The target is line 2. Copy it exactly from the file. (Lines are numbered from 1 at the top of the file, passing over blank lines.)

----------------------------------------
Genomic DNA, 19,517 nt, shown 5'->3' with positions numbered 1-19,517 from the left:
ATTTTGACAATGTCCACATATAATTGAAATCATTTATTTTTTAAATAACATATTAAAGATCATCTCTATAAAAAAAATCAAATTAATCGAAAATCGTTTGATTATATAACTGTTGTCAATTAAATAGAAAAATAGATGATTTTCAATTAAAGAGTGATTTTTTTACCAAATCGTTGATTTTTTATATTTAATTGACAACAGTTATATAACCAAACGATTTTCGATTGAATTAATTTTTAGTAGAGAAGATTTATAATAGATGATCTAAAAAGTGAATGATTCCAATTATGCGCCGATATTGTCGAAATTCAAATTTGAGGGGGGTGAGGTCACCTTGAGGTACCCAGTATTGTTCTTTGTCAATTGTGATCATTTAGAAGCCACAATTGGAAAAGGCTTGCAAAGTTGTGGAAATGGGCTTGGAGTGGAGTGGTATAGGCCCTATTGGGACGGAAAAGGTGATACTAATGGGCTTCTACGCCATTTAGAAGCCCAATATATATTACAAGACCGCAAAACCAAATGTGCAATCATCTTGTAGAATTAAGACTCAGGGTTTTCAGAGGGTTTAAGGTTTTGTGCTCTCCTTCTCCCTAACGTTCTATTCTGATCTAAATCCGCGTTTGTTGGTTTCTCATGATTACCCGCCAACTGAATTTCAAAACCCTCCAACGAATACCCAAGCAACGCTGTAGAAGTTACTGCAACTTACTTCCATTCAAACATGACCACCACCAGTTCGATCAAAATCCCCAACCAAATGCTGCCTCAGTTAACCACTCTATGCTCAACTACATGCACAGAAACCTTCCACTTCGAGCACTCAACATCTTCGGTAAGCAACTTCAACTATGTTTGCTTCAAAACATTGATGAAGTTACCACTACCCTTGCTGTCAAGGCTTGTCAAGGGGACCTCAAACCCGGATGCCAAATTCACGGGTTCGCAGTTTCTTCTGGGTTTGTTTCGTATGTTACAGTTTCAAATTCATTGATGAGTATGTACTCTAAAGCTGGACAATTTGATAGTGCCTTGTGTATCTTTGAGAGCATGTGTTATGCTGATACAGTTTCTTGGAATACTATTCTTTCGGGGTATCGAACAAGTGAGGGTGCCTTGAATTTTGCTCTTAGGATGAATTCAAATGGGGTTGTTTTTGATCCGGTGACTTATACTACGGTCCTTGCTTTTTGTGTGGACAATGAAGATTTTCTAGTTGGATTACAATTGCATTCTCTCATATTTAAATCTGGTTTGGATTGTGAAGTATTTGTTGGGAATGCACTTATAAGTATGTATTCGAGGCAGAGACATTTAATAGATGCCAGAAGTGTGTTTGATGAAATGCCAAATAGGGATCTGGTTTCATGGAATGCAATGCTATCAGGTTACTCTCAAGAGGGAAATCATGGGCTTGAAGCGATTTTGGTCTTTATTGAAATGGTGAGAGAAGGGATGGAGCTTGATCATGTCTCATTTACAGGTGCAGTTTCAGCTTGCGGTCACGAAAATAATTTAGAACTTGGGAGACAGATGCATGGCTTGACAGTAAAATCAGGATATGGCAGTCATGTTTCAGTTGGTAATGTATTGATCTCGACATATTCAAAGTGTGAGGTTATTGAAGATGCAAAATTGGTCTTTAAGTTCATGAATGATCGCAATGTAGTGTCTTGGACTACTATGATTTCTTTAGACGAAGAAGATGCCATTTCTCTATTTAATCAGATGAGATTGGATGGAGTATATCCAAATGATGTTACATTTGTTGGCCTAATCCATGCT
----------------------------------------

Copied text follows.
ATTTTGACAATGTCCACATATAATTGAAATCATTTATTTTTTAAATAACATATTAAAGATCATCTCTATAAAAAAAATCAAATTAATCGAAAATCGTTTGATTATATAACTGTTGTCAATTAAATAGAAAAATAGATGATTTTCAATTAAAGAGTGATTTTTTTACCAAATCGTTGATTTTTTATATTTAATTGACAACAGTTATATAACCAAACGATTTTCGATTGAATTAATTTTTAGTAGAGAAGATTTATAATAGATGATCTAAAAAGTGAATGATTCCAATTATGCGCCGATATTGTCGAAATTCAAATTTGAGGGGGGTGAGGTCACCTTGAGGTACCCAGTATTGTTCTTTGTCAATTGTGATCATTTAGAAGCCACAATTGGAAAAGGCTTGCAAAGTTGTGGAAATGGGCTTGGAGTGGAGTGGTATAGGCCCTATTGGGACGGAAAAGGTGATACTAATGGGCTTCTACGCCATTTAGAAGCCCAATATATATTACAAGACCGCAAAACCAAATGTGCAATCATCTTGTAGAATTAAGACTCAGGGTTTTCAGAGGGTTTAAGGTTTTGTGCTCTCCTTCTCCCTAACGTTCTATTCTGATCTAAATCCGCGTTTGTTGGTTTCTCATGATTACCCGCCAACTGAATTTCAAAACCCTCCAACGAATACCCAAGCAACGCTGTAGAAGTTACTGCAACTTACTTCCATTCAAACATGACCACCACCAGTTCGATCAAAATCCCCAACCAAATGCTGCCTCAGTTAACCACTCTATGCTCAACTACATGCACAGAAACCTTCCACTTCGAGCACTCAACATCTTCGGTAAGCAACTTCAACTATGTTTGCTTCAAAACATTGATGAAGTTACCACTACCCTTGCTGTCAAGGCTTGTCAAGGGGACCTCAAACCCGGATGCCAAATTCACGGGTTCGCAGTTTCTTCTGGGTTTGTTTCGTATGTTACAGTTTCAAATTCATTGATGAGTATGTACTCTAAAGCTGGACAATTTGATAGTGCCTTGTGTATCTTTGAGAGCATGTGTTATGCTGATACAGTTTCTTGGAATACTATTCTTTCGGGGTATCGAACAAGTGAGGGTGCCTTGAATTTTGCTCTTAGGATGAATTCAAATGGGGTTGTTTTTGATCCGGTGACTTATACTACGGTCCTTGCTTTTTGTGTGGACAATGAAGATTTTCTAGTTGGATTACAATTGCATTCTCTCATATTTAAATCTGGTTTGGATTGTGAAGTATTTGTTGGGAATGCACTTATAAGTATGTATTCGAGGCAGAGACATTTAATAGATGCCAGAAGTGTGTTTGATGAAATGCCAAATAGGGATCTGGTTTCATGGAATGCAATGCTATCAGGTTACTCTCAAGAGGGAAATCATGGGCTTGAAGCGATTTTGGTCTTTATTGAAATGGTGAGAGAAGGGATGGAGCTTGATCATGTCTCATTTACAGGTGCAGTTTCAGCTTGCGGTCACGAAAATAATTTAGAACTTGGGAGACAGATGCATGGCTTGACAGTAAAATCAGGATATGGCAGTCATGTTTCAGTTGGTAATGTATTGATCTCGACATATTCAAAGTGTGAGGTTATTGAAGATGCAAAATTGGTCTTTAAGTTCATGAATGATCGCAATGTAGTGTCTTGGACTACTATGATTTCTTTAGACGAAGAAGATGCCATTTCTCTATTTAATCAGATGAGATTGGATGGAGTATATCCAAATGATGTTACATTTGTTGGCCTAATCCATGCT